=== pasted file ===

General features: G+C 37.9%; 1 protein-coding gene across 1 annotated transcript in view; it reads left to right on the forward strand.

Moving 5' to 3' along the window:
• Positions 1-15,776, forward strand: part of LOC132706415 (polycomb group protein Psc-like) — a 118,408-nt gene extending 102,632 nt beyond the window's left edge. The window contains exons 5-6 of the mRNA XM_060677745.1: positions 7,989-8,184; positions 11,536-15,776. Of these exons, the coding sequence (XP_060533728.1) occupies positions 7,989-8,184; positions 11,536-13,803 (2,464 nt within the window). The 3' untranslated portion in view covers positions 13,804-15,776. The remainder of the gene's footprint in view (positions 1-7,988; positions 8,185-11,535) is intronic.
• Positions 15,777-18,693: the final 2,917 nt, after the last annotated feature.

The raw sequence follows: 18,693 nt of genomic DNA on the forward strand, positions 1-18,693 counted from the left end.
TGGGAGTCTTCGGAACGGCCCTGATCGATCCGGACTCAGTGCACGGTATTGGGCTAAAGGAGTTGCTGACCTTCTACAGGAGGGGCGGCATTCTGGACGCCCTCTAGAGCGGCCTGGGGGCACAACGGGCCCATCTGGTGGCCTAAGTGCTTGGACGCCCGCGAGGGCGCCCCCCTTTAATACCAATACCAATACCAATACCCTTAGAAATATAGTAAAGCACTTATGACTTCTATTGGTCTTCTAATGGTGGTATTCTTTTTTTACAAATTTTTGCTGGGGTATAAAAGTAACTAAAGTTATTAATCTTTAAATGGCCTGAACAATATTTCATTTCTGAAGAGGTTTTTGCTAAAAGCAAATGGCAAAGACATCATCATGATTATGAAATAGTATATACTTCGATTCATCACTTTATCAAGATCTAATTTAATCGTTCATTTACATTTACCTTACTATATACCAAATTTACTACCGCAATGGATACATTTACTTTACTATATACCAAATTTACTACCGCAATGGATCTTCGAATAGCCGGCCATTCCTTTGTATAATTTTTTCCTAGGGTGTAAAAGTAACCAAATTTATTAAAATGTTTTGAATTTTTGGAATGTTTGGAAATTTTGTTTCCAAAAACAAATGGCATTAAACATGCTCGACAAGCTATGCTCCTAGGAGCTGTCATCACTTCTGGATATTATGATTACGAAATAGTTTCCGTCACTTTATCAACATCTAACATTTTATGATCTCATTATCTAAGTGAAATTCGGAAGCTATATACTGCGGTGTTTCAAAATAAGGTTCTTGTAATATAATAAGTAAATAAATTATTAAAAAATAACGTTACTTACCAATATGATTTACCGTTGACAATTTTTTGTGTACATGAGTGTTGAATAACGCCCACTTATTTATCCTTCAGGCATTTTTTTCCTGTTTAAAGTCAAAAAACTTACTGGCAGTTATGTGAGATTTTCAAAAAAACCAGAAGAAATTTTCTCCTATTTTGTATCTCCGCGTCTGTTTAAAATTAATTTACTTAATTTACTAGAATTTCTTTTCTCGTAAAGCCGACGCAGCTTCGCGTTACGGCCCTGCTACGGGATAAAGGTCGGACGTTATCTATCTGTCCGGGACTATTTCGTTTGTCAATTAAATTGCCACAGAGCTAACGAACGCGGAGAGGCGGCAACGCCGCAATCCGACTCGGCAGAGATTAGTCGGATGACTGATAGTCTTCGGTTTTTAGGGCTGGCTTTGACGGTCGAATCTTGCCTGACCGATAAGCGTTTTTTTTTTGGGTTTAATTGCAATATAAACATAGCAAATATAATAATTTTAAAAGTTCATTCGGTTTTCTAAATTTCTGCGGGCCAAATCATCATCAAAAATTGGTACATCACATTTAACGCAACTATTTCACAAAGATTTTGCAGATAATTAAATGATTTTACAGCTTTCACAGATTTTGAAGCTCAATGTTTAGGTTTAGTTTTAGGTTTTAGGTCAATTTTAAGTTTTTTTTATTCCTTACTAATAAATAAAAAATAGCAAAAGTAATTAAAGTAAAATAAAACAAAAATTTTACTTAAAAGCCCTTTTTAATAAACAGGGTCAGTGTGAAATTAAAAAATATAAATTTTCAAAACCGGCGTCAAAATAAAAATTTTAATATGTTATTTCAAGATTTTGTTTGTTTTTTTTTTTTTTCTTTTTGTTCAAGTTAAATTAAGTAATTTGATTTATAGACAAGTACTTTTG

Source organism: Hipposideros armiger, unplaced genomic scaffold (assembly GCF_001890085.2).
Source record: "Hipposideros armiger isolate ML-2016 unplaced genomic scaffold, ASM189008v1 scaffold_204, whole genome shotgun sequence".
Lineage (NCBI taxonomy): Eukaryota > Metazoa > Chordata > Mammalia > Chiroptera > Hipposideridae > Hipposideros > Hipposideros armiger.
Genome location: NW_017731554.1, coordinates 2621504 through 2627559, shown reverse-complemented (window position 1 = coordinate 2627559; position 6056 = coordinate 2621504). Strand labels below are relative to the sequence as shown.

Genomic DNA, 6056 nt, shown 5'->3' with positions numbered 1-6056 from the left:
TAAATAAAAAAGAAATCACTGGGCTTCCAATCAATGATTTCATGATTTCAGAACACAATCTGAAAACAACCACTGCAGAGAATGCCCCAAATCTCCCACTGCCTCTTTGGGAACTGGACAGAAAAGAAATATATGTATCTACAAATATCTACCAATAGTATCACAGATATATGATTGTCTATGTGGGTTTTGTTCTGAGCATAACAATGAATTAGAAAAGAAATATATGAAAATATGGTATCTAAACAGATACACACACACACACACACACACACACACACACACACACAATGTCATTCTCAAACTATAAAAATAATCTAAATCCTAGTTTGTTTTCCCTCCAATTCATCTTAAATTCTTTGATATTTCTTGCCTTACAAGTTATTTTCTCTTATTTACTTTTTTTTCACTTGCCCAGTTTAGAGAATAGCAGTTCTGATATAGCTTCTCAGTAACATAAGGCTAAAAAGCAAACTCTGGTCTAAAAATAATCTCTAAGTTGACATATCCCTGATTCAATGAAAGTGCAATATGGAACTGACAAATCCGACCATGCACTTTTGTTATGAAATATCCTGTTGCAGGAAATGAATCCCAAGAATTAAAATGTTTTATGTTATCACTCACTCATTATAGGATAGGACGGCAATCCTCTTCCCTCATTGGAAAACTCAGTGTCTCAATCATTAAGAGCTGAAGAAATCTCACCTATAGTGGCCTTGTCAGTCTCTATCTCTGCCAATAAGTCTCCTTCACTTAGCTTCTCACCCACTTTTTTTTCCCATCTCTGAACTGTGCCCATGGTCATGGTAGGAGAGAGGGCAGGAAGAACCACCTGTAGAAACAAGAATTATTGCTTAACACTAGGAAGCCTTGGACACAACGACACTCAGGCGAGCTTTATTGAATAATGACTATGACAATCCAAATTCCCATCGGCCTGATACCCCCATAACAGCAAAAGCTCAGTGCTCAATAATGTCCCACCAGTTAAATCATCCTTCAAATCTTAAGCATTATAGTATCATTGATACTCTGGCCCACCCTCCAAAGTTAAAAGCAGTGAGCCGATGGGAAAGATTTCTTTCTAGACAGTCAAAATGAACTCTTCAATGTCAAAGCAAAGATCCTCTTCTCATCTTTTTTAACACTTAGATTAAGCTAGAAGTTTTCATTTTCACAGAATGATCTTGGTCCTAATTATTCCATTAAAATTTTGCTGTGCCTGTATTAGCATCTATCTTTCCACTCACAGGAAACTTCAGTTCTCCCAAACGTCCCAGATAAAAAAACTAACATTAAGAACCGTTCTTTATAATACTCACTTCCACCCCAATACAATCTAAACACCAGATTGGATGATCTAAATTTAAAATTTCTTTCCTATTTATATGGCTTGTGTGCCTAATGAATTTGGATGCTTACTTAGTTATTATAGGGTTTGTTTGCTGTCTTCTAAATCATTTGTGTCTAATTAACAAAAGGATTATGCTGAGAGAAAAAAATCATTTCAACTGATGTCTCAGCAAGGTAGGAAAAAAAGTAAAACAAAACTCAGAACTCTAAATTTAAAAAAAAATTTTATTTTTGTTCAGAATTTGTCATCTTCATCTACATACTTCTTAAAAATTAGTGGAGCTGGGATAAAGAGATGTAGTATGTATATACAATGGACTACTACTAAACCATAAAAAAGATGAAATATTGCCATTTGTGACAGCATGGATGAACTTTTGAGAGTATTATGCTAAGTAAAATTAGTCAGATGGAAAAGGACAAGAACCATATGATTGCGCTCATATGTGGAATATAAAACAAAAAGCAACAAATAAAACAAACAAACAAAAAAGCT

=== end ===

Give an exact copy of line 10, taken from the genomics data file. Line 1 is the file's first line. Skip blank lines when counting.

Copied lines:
Genome location: NW_017731554.1, coordinates 2621504 through 2627559, shown reverse-complemented (window position 1 = coordinate 2627559; position 6056 = coordinate 2621504). Strand labels below are relative to the sequence as shown.